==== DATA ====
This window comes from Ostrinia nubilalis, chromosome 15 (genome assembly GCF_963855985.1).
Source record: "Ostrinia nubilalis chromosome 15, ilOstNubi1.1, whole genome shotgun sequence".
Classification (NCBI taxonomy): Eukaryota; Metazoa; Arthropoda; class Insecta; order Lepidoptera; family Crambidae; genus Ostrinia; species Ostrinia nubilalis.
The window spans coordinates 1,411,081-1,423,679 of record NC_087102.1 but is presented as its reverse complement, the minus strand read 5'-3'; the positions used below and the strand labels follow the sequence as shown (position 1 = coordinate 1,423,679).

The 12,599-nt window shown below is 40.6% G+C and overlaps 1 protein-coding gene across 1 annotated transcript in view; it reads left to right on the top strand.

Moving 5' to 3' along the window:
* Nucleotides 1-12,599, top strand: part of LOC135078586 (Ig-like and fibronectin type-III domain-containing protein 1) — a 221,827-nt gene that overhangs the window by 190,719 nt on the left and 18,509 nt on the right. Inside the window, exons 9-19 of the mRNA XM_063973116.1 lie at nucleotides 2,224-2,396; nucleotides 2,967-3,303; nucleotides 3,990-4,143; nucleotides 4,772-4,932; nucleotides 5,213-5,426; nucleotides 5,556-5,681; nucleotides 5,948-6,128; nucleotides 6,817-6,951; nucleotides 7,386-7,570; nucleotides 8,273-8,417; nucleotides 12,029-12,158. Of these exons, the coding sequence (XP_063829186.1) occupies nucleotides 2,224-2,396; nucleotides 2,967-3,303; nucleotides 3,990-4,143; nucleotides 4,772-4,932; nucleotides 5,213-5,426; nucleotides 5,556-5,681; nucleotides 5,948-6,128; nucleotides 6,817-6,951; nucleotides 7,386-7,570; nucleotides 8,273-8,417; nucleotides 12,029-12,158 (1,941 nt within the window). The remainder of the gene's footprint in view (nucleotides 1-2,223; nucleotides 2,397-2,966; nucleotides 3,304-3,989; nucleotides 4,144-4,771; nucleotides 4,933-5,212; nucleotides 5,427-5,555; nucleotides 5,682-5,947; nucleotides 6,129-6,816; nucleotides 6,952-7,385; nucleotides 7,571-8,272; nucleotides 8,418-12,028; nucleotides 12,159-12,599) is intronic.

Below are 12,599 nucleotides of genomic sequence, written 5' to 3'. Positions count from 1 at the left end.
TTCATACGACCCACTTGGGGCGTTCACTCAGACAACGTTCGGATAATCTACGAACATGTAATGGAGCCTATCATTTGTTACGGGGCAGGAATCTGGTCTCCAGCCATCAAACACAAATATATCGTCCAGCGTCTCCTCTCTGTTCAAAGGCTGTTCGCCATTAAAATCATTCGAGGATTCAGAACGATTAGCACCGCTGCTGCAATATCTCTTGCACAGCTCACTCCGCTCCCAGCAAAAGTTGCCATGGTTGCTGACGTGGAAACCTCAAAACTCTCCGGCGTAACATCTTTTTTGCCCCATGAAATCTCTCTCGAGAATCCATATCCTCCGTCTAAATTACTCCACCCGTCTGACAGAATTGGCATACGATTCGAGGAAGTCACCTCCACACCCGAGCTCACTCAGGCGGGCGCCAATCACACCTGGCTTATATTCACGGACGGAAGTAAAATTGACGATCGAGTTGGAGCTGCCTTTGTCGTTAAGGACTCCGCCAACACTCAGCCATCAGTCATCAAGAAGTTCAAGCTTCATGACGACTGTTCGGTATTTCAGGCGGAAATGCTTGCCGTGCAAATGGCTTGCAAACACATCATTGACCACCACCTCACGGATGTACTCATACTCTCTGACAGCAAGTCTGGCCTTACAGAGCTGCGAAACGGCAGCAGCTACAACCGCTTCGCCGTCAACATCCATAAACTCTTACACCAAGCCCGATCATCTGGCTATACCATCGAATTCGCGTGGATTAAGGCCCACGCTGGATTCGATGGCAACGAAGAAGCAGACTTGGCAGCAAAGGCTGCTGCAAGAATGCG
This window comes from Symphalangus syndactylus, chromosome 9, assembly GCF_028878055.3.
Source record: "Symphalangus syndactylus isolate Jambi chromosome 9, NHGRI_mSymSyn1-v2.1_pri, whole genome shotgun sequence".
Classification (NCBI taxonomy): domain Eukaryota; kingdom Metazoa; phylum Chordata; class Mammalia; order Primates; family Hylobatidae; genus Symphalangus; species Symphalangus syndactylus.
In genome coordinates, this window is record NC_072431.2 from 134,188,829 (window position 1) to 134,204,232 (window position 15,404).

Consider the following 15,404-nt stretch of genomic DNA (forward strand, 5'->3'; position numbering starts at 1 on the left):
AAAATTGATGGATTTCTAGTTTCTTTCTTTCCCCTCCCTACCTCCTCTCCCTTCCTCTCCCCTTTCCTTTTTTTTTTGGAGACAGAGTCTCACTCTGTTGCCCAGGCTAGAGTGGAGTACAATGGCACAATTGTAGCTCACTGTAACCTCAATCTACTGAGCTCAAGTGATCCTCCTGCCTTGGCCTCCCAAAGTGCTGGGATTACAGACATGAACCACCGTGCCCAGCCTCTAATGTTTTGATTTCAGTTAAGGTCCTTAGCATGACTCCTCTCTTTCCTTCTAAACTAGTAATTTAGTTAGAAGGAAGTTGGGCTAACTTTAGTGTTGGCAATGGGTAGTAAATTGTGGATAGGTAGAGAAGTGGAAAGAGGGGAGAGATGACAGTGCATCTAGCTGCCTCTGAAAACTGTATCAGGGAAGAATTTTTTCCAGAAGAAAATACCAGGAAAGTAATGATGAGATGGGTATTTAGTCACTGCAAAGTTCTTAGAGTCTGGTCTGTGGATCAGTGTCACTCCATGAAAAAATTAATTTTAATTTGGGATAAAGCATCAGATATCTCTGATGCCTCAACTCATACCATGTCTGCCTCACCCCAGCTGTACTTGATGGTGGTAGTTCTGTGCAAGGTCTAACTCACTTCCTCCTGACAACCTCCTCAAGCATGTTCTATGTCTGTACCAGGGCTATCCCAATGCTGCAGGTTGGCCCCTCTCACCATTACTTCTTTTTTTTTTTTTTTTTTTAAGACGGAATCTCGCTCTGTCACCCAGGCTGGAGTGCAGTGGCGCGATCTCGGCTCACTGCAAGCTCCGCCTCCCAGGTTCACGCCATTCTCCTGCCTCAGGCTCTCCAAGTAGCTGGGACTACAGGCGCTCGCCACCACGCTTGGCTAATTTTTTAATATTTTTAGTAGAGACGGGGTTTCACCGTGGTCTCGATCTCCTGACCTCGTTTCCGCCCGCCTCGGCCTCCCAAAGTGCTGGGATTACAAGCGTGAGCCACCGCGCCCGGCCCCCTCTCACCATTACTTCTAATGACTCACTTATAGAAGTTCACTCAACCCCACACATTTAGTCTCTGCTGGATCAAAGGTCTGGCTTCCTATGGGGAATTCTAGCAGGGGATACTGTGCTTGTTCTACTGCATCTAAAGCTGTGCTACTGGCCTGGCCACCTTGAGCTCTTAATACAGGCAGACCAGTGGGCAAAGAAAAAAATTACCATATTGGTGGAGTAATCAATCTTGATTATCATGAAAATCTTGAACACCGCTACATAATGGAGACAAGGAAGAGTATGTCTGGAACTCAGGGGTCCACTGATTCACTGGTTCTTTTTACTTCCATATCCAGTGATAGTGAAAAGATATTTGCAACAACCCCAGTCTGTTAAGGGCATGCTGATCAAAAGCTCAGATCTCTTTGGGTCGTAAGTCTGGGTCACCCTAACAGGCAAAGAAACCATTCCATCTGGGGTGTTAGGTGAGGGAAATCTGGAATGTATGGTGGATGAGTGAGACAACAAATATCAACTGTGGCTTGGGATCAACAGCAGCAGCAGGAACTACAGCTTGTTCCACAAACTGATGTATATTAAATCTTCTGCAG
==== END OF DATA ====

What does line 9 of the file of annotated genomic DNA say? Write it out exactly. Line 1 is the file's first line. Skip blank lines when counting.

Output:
TTCATACGACCCACTTGGGGCGTTCACTCAGACAACGTTCGGATAATCTACGAACATGTAATGGAGCCTATCATTTGTTACGGGGCAGGAATCTGGTCTCCAGCCATCAAACACAAATATATCGTCCAGCGTCTCCTCTCTGTTCAAAGGCTGTTCGCCATTAAAATCATTCGAGGATTCAGAACGATTAGCACCGCTGCTGCAATATCTCTTGCACAGCTCACTCCGCTCCCAGCAAAAGTTGCCATGGTTGCTGACGTGGAAACCTCAAAACTCTCCGGCGTAACATCTTTTTTGCCCCATGAAATCTCTCTCGAGAATCCATATCCTCCGTCTAAATTACTCCACCCGTCTGACAGAATTGGCATACGATTCGAGGAAGTCACCTCCACACCCGAGCTCACTCAGGCGGGCGCCAATCACACCTGGCTTATATTCACGGACGGAAGTAAAATTGACGATCGAGTTGGAGCTGCCTTTGTCGTTAAGGACTCCGCCAACACTCAGCCATCAGTCATCAAGAAGTTCAAGCTTCATGACGACTGTTCGGTATTTCAGGCGGAAATGCTTGCCGTGCAAATGGCTTGCAAACACATCATTGACCACCACCTCACGGATGTACTCATACTCTCTGACAGCAAGTCTGGCCTTACAGAGCTGCGAAACGGCAGCAGCTACAACCGCTTCGCCGTCAACATCCATAAACTCTTACACCAAGCCCGATCATCTGGCTATACCATCGAATTCGCGTGGATTAAGGCCCACGCTGGATTCGATGGCAACGAAGAAGCAGACTTGGCAGCAAAGGCTGCTGCAAGAATGCG